For club and country

Support this appeal to help remember the Leyton Orient, who were then known as Clapton Orient, players who fought during the First World War.

Did you know?

The club was the first complete team to join up with 41 players and staff from Clapton Orient (now known as Leyton Orient), joined the 17th Btn Middlesex Regiment, which became known as the Football Battalion with 122 professional footballers signed up.

In July 1916 the battalion took part in the Battle of the Somme. Thirteen Orient players were wounded. Some never played football again and three – Centre Forward William Jonas, Inside Forward Richard McFadden and Wing Half George Scott - lost their lives serving club and country.

Their sacrifice did not go unnoticed and King George V paid tribute at the first match post the war saying “Good luck to Clapton Orient FC, no football club had paid a greater price to patriotism."

Featured footballer

Richard McFadden

Richard McFadden was a prolific goal scorer for Clapton Orient between 1913 and 1915. In December 1914 he and nine other teammates joined the Footballers’ Battalion (17th Middlesex Regiment). McFadden rose to the rank of Sergeant Major and was awarded the Military Medal. He witnessed the death of teammate and friend William Jonas in July 1916. McFadden was later wounded, dying on 23 October 1916.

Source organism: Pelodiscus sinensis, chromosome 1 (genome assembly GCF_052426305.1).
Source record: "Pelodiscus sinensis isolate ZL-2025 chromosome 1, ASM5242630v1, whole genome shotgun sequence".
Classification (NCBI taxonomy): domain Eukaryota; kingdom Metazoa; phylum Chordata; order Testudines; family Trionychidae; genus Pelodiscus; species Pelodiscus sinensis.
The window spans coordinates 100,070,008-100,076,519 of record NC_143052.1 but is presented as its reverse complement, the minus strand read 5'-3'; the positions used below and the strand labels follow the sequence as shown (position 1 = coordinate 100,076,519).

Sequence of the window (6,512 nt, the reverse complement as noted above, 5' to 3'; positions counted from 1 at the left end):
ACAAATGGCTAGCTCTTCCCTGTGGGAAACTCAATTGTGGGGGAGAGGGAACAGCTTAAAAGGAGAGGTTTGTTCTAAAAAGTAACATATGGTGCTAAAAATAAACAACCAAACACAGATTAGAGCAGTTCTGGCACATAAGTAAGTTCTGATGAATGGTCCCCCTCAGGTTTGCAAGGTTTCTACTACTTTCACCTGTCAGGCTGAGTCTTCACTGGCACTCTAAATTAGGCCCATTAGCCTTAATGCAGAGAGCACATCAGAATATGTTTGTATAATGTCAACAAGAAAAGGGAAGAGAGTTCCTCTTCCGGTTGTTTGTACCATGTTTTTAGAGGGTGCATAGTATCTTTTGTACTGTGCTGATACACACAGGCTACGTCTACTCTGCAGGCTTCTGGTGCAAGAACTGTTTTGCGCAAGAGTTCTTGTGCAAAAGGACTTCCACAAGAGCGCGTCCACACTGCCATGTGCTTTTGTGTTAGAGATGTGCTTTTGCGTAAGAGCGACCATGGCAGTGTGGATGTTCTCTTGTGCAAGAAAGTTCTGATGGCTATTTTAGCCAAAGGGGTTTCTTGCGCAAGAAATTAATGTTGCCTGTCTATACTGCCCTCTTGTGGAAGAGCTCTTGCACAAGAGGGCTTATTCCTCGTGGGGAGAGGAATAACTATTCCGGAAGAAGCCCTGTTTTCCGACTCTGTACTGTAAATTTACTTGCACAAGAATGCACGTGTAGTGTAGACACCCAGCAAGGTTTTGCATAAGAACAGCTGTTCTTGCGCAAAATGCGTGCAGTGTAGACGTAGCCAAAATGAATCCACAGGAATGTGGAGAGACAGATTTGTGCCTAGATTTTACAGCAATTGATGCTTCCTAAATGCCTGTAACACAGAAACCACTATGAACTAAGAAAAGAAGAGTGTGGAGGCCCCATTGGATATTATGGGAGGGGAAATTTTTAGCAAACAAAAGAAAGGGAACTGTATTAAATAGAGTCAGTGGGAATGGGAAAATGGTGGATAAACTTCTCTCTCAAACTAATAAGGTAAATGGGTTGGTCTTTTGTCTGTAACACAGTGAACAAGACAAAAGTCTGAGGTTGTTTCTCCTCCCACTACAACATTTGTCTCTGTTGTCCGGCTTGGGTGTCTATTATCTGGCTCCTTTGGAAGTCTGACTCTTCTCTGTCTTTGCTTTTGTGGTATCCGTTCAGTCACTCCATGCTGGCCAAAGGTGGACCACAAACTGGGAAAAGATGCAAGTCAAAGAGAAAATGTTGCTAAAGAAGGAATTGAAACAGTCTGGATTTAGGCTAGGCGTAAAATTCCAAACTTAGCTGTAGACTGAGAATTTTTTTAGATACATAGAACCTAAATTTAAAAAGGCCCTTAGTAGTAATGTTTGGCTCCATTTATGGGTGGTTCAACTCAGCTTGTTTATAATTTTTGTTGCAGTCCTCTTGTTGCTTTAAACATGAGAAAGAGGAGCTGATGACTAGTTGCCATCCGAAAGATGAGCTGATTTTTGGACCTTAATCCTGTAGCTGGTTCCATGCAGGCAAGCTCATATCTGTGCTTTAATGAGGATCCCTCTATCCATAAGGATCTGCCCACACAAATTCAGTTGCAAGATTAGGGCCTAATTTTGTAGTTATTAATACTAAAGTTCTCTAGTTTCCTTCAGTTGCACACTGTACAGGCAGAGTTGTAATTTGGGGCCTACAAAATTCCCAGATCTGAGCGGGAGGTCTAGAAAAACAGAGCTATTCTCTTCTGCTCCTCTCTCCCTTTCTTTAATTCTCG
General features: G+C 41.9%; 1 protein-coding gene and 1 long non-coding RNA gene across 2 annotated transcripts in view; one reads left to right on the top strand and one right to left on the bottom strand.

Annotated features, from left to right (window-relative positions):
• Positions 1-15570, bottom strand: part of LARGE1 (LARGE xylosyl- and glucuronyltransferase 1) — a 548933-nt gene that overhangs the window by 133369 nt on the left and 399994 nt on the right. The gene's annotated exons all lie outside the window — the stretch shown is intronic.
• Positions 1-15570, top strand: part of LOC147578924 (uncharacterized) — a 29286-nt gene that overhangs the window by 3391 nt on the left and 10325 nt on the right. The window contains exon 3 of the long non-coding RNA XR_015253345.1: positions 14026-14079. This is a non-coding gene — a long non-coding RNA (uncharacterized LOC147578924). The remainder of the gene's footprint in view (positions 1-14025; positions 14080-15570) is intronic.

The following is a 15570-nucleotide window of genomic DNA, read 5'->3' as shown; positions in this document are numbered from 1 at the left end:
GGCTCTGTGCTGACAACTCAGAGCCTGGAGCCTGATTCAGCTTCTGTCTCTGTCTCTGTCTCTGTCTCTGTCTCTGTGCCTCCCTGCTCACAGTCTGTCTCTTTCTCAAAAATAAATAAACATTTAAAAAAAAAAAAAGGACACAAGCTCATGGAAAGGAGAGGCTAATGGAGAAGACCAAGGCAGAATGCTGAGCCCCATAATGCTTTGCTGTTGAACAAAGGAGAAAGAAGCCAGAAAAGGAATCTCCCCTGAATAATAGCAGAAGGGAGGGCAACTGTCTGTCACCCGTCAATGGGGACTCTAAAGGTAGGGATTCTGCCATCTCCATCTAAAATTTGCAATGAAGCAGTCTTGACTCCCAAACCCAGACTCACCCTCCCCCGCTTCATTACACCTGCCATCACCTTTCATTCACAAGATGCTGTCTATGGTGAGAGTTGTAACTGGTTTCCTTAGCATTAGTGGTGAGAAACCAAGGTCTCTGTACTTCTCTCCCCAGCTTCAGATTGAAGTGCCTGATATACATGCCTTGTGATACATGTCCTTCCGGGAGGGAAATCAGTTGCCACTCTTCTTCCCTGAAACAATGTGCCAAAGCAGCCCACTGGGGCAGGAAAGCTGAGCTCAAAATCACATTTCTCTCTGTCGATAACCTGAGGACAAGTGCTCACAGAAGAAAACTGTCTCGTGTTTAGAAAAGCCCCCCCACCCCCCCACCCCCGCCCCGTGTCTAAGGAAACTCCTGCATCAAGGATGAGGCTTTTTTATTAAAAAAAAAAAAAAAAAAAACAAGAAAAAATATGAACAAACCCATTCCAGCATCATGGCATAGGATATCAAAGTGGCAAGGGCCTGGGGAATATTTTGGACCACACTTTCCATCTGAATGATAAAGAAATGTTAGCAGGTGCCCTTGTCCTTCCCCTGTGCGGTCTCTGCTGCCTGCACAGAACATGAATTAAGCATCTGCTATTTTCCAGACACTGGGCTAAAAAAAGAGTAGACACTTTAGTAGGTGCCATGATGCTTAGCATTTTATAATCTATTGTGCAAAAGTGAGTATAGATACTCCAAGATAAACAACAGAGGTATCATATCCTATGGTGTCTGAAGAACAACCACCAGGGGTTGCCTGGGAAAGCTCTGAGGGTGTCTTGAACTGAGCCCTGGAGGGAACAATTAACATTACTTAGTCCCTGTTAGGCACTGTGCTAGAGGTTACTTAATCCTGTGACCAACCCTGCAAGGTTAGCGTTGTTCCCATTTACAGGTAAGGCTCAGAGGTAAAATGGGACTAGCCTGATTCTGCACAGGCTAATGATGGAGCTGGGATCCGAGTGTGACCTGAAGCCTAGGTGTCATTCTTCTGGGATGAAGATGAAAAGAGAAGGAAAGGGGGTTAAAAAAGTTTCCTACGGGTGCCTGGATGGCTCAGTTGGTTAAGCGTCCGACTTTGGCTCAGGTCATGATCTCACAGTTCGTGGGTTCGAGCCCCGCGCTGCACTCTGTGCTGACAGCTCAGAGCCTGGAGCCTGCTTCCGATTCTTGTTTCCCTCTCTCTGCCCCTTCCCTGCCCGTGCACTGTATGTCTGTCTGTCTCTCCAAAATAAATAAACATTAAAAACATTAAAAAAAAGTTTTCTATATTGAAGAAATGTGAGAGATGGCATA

Players who served and died

  • Alan Haig-Brown
  • James Greechan
  • Norman Holmes
  • William Jonas
  • Richard McFadden
  • George Scott
  • Norman Riddell

Find out more about this club at Football and the First World War.

Club champion

Peter Kitchen

“I am immensely proud to be Leyton Orient's Club Champion for For Club and Country. The bravery and camaraderie of the 41 players and staff of Leyton (then Clapton) Orient was demonstrated in December 1914, when they were the first English league professional footballers to enlist. They went on to become part of what became known as the 'Footballers Battalion’. Three players, Company Sergeant Major Richard McFadden, William Jonas and George Scott made the ultimate sacrifice in the Battle of the Somme in 1916. The Orient's story is a unique and special one and we need to remember their immense contribution and sacrifice by donating to create this national woodland memorial.”

Not your club? Check out our list of football clubs involved in the First World War or donate to the National Football Museum's appeal.

For club and country